IL-17 in Severe Asthma. Where Do We Stand?

Abstract : Asthma is a major chronic disease ranging from mild to severe refractory disease and is classified into various clinical phenotypes. Severe asthma is difficult to treat and frequently requires high doses of systemic steroids. In some cases, severe asthma even responds poorly to steroids. Several studies have suggested a central role of IL-17 (also called IL-17A) in severe asthma. Indeed, high levels of IL-17 are found in induced sputum and bronchial biopsies obtained from patients with severe asthma. The recent identification of a steroid-insensitive pathogenic Th17 pathway is therefore of major interest. In addition, IL-17A has been described in multiple aspects of asthma pathogenesis, including structural alterations of epithelial cells and smooth muscle contraction. In this perspective article, we frame the topic of IL-17A effects in severe asthma by reviewing updated information from human studies. We summarize and discuss the implications of IL-17 in the induction of neutrophilic airway inflammation, steroid insensitivity, the epithelial cell profile, and airway remodeling.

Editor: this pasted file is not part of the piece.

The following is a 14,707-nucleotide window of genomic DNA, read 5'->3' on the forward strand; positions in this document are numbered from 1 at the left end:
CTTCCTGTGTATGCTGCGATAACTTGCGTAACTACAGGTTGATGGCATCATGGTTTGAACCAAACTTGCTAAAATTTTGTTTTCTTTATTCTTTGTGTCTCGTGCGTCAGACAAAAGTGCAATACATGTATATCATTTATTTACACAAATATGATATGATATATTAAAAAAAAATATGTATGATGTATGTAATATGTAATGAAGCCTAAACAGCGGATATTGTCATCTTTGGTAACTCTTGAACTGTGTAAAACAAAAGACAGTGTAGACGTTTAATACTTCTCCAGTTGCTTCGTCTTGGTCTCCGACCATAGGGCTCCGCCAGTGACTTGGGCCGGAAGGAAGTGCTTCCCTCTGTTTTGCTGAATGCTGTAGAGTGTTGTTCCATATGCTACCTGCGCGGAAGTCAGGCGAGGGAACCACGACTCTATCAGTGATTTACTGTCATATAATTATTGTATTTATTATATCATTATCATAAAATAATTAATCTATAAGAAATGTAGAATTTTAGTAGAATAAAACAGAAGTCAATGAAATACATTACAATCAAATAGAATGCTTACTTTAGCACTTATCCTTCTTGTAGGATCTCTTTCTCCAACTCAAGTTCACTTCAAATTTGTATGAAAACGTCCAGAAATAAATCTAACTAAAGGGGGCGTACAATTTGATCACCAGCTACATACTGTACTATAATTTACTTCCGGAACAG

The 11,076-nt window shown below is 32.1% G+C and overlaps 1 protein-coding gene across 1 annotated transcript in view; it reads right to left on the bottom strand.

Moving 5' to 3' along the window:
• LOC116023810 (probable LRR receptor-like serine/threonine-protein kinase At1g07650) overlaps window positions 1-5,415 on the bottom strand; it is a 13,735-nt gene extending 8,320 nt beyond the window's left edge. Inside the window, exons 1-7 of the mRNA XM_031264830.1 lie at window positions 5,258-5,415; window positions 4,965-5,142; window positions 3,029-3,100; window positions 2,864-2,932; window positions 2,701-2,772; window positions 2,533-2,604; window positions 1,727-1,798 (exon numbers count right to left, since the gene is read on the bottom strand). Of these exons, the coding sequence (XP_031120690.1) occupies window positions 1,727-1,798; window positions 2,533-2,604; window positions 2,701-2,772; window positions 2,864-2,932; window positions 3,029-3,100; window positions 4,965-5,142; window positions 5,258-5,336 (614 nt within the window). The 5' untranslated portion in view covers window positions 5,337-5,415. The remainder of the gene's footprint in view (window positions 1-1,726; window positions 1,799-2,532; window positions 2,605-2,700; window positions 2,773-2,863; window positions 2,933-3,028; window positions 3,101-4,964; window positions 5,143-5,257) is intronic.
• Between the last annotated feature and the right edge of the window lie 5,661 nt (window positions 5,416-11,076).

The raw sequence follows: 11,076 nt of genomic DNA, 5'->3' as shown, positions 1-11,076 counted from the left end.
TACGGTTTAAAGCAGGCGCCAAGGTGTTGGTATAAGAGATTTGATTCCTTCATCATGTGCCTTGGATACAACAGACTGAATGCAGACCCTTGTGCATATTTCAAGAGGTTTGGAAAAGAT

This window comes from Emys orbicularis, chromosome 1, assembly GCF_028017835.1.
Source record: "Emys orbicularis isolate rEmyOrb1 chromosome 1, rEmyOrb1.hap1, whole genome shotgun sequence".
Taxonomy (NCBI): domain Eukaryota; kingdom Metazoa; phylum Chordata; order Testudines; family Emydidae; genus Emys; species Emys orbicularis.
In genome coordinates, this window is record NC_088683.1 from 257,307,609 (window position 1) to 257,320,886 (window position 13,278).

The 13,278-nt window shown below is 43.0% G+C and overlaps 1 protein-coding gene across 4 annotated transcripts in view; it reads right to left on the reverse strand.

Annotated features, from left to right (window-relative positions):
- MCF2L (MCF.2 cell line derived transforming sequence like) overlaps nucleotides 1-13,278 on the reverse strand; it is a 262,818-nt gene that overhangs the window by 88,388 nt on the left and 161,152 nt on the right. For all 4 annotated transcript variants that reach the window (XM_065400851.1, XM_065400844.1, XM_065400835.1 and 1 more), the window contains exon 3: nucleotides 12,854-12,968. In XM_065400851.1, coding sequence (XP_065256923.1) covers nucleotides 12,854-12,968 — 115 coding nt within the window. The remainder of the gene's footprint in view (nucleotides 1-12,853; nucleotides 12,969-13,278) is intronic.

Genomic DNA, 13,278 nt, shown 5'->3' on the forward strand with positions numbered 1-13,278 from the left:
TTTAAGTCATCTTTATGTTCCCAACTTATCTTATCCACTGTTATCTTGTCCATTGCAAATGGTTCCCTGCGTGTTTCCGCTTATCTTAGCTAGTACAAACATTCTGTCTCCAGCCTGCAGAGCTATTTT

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Julie Chesne, Faouzi Braza, Guillaume Mahay, Sophie Brouard, Marc Aronica, et al.. IL-17 in Severe Asthma. Where Do We Stand?. American Journal of Respiratory and Critical Care Medicine, American Thoracic Society, 2014, 190 (10), pp.1094-1101. ⟨10.1164/rccm.201405-0859PP⟩. ⟨inserm-02163354⟩

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